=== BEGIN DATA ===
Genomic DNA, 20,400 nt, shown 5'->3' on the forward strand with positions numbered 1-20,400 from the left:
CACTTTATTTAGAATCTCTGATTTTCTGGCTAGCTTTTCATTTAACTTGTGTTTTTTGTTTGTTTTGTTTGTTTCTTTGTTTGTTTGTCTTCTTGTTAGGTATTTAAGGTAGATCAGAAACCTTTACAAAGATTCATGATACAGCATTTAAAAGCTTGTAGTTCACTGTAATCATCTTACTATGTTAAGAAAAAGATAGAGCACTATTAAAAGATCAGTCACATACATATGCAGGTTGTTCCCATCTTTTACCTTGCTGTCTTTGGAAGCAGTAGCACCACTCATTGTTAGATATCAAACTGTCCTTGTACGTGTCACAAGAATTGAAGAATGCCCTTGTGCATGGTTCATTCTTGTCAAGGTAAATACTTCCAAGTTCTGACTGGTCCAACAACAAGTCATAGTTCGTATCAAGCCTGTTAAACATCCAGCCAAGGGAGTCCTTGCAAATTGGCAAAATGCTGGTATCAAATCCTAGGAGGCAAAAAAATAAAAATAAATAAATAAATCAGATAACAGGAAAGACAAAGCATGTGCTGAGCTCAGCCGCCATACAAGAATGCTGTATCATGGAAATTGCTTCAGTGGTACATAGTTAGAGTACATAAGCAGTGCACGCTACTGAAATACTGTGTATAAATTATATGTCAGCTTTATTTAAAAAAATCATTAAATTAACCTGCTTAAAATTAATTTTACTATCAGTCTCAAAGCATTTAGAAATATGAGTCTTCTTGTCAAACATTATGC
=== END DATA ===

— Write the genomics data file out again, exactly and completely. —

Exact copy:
Genomic DNA, 20,400 nt, shown 5'->3' on the forward strand with positions numbered 1-20,400 from the left:
CACTTTATTTAGAATCTCTGATTTTCTGGCTAGCTTTTCATTTAACTTGTGTTTTTTGTTTGTTTTGTTTGTTTCTTTGTTTGTTTGTCTTCTTGTTAGGTATTTAAGGTAGATCAGAAACCTTTACAAAGATTCATGATACAGCATTTAAAAGCTTGTAGTTCACTGTAATCATCTTACTATGTTAAGAAAAAGATAGAGCACTATTAAAAGATCAGTCACATACATATGCAGGTTGTTCCCATCTTTTACCTTGCTGTCTTTGGAAGCAGTAGCACCACTCATTGTTAGATATCAAACTGTCCTTGTACGTGTCACAAGAATTGAAGAATGCCCTTGTGCATGGTTCATTCTTGTCAAGGTAAATACTTCCAAGTTCTGACTGGTCCAACAACAAGTCATAGTTCGTATCAAGCCTGTTAAACATCCAGCCAAGGGAGTCCTTGCAAATTGGCAAAATGCTGGTATCAAATCCTAGGAGGCAAAAAAATAAAAATAAATAAATAAATCAGATAACAGGAAAGACAAAGCATGTGCTGAGCTCAGCCGCCATACAAGAATGCTGTATCATGGAAATTGCTTCAGTGGTACATAGTTAGAGTACATAAGCAGTGCACGCTACTGAAATACTGTGTATAAATTATATGTCAGCTTTATTTAAAAAAATCATTAAATTAACCTGCTTAAAATTAATTTTACTATCAGTCTCAAAGCATTTAGAAATATGAGTCTTCTTGTCAAACATTATGC